Under current law, corporations are tied to physical locations. The odds of getting a completely decentralized corporation without a place of registration to be recognized as a legal person seem small. This means that decentralized corporations cannot own property, engage in contracts, sue or be sued or shield investors from liability―at least for the time being.
What is needed, is some sort of Nexus.
Decentralized Corporation Nexus
As we saw, amongst the essentials for a corporation to be recognized is its registration at a company registrar. It has to be noted that in jurisdictions such as Delaware and the UK, the procedure of registering a corporation in their respective company registrars is almost completely digitalized. This in mind, a more decentralized solution is only a small and realistic step forward.
One could argue that blockchains are perfect for establishing a company register. Companies could be registered on the blockchain under a clear and understandable set of company regulations, similar to those companies are governed by in the British Virgin Islands.
A unique company number, a certificate of incorporation and company documents could be issued automatically and remain verifiable on the blockchain. This last feature also could prevent translation and expensive legalization issues that corporate documents currently have when used across borders.
The requirement of having a physical location could also be met, be it with a little detour.
Permanent Establishment Registration
International tax laws dictate that one obtains a “Permanent Establishment” (PE) based on the activities or management of a company. And this works both ways. If countries obtain taxing rights, it is only logical to conclude that companies then also obtain registration rights. In this light, a decentralized corporation could be considered registered at the place of effective management.
A second option could be for countries to provide “landing zones” for decentralized corporations; a so-called Nexus. A similar process of incorporation would apply, but now a country of registration and registered office is clearly assigned. Countries could establish free zones, like those successful in Dubai, specifically for registering such companies.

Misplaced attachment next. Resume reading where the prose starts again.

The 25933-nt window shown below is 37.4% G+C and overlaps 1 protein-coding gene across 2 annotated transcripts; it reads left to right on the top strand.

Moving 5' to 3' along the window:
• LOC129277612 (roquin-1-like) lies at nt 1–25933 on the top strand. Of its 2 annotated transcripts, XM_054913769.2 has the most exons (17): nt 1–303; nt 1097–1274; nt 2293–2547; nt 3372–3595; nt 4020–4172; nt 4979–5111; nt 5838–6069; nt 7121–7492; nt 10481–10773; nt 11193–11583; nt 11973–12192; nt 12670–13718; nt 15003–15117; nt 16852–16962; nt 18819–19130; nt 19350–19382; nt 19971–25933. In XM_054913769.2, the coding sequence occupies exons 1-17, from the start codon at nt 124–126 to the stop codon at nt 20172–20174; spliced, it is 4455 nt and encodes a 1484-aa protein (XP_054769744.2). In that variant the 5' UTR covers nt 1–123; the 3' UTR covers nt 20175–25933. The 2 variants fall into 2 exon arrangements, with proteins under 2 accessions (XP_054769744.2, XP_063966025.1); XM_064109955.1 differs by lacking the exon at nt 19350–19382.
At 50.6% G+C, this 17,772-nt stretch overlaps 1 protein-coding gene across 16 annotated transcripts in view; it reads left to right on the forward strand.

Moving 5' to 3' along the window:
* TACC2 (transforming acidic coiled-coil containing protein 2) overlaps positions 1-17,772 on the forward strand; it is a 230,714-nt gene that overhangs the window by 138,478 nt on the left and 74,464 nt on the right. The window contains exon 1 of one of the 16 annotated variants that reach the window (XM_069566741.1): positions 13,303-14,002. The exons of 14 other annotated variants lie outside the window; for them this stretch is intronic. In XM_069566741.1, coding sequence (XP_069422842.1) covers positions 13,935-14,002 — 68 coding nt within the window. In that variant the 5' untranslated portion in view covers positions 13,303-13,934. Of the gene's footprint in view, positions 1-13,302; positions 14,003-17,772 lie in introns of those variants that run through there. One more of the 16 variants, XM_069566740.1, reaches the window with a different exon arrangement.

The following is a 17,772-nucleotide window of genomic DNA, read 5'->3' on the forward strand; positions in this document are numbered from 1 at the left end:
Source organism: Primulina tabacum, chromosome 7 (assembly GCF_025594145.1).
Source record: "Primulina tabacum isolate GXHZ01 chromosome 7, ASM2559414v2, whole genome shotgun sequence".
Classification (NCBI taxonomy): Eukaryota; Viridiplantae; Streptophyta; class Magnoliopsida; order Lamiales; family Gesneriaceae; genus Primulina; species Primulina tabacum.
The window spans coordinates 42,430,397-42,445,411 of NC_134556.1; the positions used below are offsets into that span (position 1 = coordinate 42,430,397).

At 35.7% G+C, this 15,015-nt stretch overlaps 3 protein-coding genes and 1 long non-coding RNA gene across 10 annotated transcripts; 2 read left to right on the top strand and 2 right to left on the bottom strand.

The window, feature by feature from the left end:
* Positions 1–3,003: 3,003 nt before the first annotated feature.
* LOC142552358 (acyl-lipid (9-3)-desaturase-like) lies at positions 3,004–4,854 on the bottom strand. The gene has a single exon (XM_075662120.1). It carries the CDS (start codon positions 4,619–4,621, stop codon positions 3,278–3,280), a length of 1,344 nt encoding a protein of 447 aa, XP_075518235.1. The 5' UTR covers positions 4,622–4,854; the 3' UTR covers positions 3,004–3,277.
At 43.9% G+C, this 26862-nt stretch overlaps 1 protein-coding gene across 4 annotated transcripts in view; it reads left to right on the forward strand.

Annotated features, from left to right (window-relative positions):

The two options schematic:
Over time, a global standard and one set of universal company regulations could establish a type of corporation that is the same everywhere. It would make the process of setting up a legal entity uniform, simple, transparent, quick and cheap―just as the people who einvented limited liability intended it to be.
A note has to be made on privacy: some company registries display a lot of information publicly. Due to the public nature of the blockchain and increasing concerns for privacy, as little information as possible should be included in blockchains. As a solution, a hash, or encrypted version of the relevant incorporation data could be visible on the blockchain with its key only provided to relevant parties. Having said that, registration countries will likely enforce their KYC requirements.
The Decentralized Autonomous Organization
The Decentralized Autonomous Organization (DAO) is very different. In fact, there is a lot of discussion on what a DAO is. Allan & Overy (2016) provide a good summary:
“A Decentralized Autonomous Organization (DAO) is a computer program, running on a peer-to-peer network, incorporating governance and decision-making rules. DAOs can be programmed to operate autonomously, without human involvement, or the code can provide for direct, real-time control of the DAO and funds controlled by it. The earliest DAOs are software controlled community organization experiments which seek to re-implement certain aspects of traditional corporate governance, replacing voluntary compliance with a corporation’s charter with actual compliance with pre-agreed computer code.” 6)Allen & Overy, “Decentralized Autonomous Organizations,” (Allen & Overy LLP 2016), http://www.allenovery.com/SiteCollectionDocuments/Article%20Decentralized%20Autonomous%20Organizations.pdf